I have chosen to organize this book around the concept of culture, firstly because this complicated and often slippery term is so central both to anthropology and to Gramsci's overall intellectual project, but secondly because what culture means in Gramsci's writings is often very different from what it has commonly meant in anthropology. Exploring this divergence and examining some of its implications is one of the book's major concerns. It is not, however, its only concern: this is also a book about the concept of class. Those who cite Gramsci's writings on culture are not always sufficiently aware that for Gramsci the notion of culture is always inextricably entangled with that of class. Culture for Gramsci is, at least in part, how class realities are lived. As I shall argue in subsequent chapters, an important part of the value of Gramsci's writings on culture is that they provide us with an insightful approach to the whole issue of class and inequality that is undogmatic, nuanced and never economically reductionist.
My intention, however, is not to force my particular interpretation of Gramsci on the reader. Rather I have attempted to provide an introduction to Gramsci's writings on culture that, while supplying the necessary context, allows him, as much as possible, to speak for himself. Given how daunting many readers find the prison notebooks, so that they turn instead to Gramsci's interpreters, I decided to structure the central chapters of this book almost as a Gramsci reader that would include extensive passages from Gramsci's own writings. My aim is to give readers the opportunity to judge for themselves what Gramsci understands by culture, and the place of culture within his overall project. My hope is that having read this book readers will both want to go on to read more of Gramsci and be in a better position to decide for themselves what Gramsci has to offer those interested in questions of culture. But let me not be too disingenuous. I would not have written this book if I did not think that Gramsci does indeed have much to offer anthropologists, so let me say a little more about what that might be.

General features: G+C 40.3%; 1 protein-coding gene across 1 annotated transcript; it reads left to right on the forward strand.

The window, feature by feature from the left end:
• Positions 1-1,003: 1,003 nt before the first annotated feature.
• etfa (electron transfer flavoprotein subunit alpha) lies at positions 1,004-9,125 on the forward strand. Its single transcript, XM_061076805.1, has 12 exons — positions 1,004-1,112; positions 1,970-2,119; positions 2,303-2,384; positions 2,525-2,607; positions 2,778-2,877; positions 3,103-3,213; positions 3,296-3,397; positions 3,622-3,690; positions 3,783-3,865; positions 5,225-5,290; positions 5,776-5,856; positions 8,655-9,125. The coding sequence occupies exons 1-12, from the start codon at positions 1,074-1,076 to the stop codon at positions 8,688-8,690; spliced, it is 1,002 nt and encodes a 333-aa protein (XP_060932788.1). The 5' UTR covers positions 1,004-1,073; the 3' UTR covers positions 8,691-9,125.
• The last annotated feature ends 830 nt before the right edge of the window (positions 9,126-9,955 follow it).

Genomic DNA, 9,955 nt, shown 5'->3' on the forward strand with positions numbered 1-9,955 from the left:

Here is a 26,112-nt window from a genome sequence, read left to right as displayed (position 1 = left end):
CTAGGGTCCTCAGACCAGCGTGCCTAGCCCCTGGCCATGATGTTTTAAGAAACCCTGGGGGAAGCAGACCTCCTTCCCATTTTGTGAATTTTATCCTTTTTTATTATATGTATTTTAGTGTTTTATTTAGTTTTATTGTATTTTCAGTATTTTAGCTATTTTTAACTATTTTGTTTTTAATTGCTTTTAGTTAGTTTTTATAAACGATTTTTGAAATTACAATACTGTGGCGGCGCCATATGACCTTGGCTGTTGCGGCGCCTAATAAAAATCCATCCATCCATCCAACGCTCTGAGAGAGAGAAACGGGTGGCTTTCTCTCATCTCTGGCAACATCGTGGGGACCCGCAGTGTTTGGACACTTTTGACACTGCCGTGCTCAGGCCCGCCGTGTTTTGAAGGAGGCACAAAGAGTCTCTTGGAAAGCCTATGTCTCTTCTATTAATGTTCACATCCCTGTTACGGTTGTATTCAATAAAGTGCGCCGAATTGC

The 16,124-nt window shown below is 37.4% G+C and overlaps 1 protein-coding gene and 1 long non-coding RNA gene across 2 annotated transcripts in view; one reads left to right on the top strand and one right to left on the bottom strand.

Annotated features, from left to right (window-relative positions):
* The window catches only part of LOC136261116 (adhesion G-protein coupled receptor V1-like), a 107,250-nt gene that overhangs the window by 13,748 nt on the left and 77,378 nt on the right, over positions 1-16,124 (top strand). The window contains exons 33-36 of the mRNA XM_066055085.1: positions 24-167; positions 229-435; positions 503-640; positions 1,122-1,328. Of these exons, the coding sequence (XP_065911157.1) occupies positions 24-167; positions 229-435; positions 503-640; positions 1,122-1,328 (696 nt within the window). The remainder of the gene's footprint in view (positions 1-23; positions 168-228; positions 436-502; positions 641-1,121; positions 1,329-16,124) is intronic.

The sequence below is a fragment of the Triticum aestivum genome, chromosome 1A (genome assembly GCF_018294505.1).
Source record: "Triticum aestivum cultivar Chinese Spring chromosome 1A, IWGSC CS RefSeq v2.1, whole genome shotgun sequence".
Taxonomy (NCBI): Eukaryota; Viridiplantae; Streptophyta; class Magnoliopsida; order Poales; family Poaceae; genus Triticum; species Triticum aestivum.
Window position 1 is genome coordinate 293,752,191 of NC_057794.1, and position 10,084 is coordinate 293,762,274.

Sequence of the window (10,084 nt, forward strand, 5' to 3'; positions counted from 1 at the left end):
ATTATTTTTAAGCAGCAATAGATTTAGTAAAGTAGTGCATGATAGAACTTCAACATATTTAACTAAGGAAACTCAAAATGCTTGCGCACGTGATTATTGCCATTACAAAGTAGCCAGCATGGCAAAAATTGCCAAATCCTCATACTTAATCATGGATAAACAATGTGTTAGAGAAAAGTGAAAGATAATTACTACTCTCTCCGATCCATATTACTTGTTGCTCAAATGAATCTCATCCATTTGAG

Why Should an Anthropologist Read Gramsci?
All too often anthropologists seem to assume, at least implicitly, that when Gramsci refers to culture he means what they mean by culture. Drawing attention to just how different Gramsci's concept of culture is can be a useful way of beginning to defamiliarize what is perhaps an over familiar term in anthropology. Reading Gramsci, and tracing out his complex and sometimes shifting definitions of culture, can offer the attentive anthropological reader a fresh approach to one of the discipline's fundamental concepts. Gramsci, read carefully, calls into question a number of basic assumptions as to the nature of 'culture' that seem to be deeply embedded in anthropological notions of culture. But also, I want to suggest, Gramsci's writings on culture can help anthropologists and anthropology as a discipline to think freshly about class, currently a rather unfashionable way of theorizing inequality.